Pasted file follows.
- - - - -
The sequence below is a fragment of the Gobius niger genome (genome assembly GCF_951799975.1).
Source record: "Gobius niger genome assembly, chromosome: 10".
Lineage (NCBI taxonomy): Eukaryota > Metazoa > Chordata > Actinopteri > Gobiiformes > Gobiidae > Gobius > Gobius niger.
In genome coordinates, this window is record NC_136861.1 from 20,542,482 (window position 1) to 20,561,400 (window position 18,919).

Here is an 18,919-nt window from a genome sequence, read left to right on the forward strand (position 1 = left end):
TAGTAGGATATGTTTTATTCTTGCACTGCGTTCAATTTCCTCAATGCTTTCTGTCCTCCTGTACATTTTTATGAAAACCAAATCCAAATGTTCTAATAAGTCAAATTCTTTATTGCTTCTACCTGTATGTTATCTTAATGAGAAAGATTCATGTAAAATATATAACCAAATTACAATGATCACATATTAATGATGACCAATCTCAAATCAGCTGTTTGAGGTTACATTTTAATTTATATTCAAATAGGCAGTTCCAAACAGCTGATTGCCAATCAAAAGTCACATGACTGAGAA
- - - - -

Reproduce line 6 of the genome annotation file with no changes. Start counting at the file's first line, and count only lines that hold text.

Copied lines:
TAGTAGGATATGTTTTATTCTTGCACTGCGTTCAATTTCCTCAATGCTTTCTGTCCTCCTGTACATTTTTATGAAAACCAAATCCAAATGTTCTAATAAGTCAAATTCTTTATTGCTTCTACCTGTATGTTATCTTAATGAGAAAGATTCATGTAAAATATATAACCAAATTACAATGATCACATATTAATGATGACCAATCTCAAATCAGCTGTTTGAGGTTACATTTTAATTTATATTCAAATAGGCAGTTCCAAACAGCTGATTGCCAATCAAAAGTCACATGACTGAGAA